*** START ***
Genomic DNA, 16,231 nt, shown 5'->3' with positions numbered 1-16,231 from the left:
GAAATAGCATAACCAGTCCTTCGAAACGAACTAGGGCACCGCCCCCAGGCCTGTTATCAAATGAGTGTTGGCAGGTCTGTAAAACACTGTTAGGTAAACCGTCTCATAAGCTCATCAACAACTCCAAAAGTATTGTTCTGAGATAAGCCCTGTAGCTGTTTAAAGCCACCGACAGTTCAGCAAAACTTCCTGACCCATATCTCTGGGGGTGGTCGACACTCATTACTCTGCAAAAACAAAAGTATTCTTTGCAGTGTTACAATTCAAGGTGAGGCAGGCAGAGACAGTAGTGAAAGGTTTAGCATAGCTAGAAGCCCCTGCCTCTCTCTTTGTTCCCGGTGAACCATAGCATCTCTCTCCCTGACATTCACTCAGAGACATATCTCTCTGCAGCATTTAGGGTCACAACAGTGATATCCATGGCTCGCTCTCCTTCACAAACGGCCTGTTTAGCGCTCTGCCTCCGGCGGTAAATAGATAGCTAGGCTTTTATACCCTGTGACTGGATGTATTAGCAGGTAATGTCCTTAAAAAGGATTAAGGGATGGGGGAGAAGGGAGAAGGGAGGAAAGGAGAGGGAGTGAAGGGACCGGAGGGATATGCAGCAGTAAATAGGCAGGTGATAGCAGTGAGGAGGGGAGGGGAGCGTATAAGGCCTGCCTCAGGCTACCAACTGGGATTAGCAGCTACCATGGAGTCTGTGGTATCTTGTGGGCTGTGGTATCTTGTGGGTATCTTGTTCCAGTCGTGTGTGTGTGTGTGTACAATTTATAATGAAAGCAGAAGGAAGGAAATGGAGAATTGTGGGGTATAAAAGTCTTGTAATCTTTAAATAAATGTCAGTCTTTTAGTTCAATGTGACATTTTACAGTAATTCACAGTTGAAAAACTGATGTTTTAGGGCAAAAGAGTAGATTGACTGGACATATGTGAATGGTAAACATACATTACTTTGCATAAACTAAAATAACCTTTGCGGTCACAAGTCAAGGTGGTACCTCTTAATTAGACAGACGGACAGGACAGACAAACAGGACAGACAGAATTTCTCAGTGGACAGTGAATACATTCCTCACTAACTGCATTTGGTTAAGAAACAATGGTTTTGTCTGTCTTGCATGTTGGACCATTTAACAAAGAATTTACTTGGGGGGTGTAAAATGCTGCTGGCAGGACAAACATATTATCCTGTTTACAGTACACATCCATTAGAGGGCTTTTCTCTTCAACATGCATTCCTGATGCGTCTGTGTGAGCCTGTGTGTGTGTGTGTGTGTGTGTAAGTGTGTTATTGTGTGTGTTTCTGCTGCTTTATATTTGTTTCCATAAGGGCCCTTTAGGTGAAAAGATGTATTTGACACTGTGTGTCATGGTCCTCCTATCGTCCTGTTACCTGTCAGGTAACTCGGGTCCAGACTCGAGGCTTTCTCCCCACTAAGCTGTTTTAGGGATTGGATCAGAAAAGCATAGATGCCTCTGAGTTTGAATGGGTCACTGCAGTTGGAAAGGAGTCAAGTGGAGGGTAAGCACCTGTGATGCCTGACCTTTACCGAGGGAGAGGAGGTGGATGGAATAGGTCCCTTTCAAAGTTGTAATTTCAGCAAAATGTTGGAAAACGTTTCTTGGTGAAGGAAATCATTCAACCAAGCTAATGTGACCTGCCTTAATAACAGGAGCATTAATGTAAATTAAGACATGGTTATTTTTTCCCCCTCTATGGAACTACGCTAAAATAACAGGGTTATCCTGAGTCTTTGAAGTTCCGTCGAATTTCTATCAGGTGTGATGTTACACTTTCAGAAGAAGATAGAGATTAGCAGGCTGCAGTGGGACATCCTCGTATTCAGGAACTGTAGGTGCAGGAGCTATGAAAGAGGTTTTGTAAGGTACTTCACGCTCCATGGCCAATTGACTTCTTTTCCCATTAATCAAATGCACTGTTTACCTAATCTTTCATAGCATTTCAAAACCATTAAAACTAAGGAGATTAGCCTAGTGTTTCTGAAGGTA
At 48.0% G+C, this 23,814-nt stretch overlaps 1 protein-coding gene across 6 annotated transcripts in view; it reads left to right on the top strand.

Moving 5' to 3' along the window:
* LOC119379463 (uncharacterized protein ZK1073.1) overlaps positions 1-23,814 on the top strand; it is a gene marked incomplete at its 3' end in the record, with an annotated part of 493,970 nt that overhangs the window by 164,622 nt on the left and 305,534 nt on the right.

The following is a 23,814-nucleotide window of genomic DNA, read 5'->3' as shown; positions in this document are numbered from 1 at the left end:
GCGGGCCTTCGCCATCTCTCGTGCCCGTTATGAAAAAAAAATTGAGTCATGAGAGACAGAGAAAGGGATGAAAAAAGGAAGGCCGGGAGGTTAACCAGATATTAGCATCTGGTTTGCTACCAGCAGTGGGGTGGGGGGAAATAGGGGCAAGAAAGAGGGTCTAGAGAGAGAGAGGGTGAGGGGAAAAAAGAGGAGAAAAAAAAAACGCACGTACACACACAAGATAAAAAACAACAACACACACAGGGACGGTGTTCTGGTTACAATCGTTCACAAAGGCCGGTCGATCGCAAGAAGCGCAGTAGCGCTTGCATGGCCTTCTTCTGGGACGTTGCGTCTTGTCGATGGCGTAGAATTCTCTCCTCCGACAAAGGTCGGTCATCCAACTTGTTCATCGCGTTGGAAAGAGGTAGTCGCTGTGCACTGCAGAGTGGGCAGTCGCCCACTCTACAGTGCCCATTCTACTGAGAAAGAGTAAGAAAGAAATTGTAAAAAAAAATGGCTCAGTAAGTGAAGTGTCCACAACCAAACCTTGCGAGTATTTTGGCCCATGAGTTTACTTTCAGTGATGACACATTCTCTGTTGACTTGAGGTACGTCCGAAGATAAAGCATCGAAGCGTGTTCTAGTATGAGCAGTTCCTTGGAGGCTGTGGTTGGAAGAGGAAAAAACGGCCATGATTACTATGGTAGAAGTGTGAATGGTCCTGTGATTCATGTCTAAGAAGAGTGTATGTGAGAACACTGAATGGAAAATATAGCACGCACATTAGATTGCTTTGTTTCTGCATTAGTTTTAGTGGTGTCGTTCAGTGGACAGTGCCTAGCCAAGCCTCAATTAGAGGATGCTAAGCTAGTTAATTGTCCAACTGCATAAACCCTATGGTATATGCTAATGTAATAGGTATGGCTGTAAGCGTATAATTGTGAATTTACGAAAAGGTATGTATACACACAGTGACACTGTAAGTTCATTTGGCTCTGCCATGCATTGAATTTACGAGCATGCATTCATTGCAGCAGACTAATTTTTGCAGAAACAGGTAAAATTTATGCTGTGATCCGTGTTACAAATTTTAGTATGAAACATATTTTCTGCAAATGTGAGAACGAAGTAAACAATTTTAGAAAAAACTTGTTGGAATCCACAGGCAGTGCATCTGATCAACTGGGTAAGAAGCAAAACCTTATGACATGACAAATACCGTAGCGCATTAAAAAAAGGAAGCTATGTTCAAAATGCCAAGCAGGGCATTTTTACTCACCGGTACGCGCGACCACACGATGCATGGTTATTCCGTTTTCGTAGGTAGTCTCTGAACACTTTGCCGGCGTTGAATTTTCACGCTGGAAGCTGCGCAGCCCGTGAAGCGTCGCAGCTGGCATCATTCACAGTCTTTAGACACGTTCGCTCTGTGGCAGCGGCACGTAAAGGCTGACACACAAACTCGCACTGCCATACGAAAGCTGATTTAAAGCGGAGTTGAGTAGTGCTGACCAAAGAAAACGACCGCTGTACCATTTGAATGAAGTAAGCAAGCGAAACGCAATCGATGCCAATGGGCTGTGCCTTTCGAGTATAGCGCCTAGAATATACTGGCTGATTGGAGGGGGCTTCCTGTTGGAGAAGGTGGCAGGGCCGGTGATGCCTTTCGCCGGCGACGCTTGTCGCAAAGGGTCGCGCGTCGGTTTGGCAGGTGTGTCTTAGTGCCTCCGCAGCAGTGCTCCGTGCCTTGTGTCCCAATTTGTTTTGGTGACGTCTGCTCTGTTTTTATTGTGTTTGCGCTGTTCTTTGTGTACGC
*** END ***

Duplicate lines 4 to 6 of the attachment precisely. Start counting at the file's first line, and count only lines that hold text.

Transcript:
Moving 5' to 3' along the window:
* LOC119379463 (uncharacterized protein ZK1073.1) overlaps positions 1-23,814 on the top strand; it is a gene marked incomplete at its 3' end in the record, with an annotated part of 493,970 nt that overhangs the window by 164,622 nt on the left and 305,534 nt on the right.

The following is a 23,814-nucleotide window of genomic DNA, read 5'->3' as shown; positions in this document are numbered from 1 at the left end: